Another October, another busy month. There were several highlights: the 3 day class at New England School of Metalwork (see below), our annual Open House, Shaker Friends Work Weekend, and another clock made in the shop.
Our Open House, October 11 & 12 was a great success. Held this year in conjunction with Maine Craft Weekend, we had loads of visitors. The Maine Crafts Association had a listing of all participants, with maps on the web, and made bright orange road signs available. We had donuts and cider from Thompson’s Orchard, and spice, lemon, chocolate, and cheese cookies made by Elise. Visitors toured the showroom and the cleaned up shop. We talked wood, furniture, and sold a few books, DVDs, several cabinet doors, a stool, and even the box featured in FWW issue 239. Looking forward to next year, which should be bigger and better.
October 25 was Shaker Friends Workday. It rained the day before, but Saturday was bright, dry and sunny. Over 60 Friends, and many new Friends, showed up to move picnic tables, pull weeds, remove screens, cut brush and rake leaves. There were tons of leaves, trailer loads, which had to be moved. Unfortunately, as seen in the photo above, there were still lots of leaves left on the trees. The noon meal was delicious as usual, and it was a great opportunity to socialize to re-connect with folks, we sometimes only see once or twice a year. If you’re interested in joining the Friends, check our website: http://www.friendsoftheshakers.org/index.html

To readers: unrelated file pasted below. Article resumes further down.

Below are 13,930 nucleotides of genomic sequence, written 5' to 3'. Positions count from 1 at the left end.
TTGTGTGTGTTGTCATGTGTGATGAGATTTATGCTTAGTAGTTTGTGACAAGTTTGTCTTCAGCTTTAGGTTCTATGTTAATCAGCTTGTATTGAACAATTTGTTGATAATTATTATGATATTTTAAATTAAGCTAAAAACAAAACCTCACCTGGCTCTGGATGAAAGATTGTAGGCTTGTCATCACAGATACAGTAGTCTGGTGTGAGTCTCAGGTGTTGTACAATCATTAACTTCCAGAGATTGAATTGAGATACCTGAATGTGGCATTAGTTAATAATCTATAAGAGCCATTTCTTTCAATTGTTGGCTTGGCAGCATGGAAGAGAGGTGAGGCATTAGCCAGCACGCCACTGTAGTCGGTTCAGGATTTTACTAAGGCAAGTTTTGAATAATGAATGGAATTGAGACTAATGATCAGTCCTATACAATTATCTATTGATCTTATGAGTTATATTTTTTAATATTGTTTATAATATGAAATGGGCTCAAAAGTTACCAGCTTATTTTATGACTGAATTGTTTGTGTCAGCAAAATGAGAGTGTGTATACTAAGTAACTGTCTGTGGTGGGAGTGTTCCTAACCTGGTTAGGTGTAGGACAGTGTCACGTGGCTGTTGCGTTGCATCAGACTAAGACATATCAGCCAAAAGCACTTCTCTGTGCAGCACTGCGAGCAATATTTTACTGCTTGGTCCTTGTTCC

One of the reasons that October is my favorite months, is that it’s my birthday month. This year I treated myself to something I’ve wanted for a long time, a Silky pruning saw.
This Silky pruning saw has two extensions and opens to 16′ in length. The handle is oval aluminum and is stiff with almost no flexing, but it’s the blade that makes this saw so amazing. The teeth are extremely sharp and aggressive, and zip through dead pine, hemlock, ash or maple branches. After years of using a wooden pole pruning saw, the Silky is a real treat.
Lest you think that I spend all my time taking classes, volunteering or spending time in the woods, I do keep regular hours in the shop. This month I built a walnut and oak railing and newel post, restored a school desk, and built a Shaker tall clock, my favorite version. The original was pine with a mahogany stain, but I think it looks stunning in black. This one is maple, with a bit of figure in the back, so when you open the door to see the weight and pendulum, the interior is bright, natural maple. A real contrast. The movement, made by David Lindow, is hardened brass, exquisitely made and polished, with a 1-second escape (60 tick-tocks to the minute). A real gem.
C.H. Becksvoort © 2014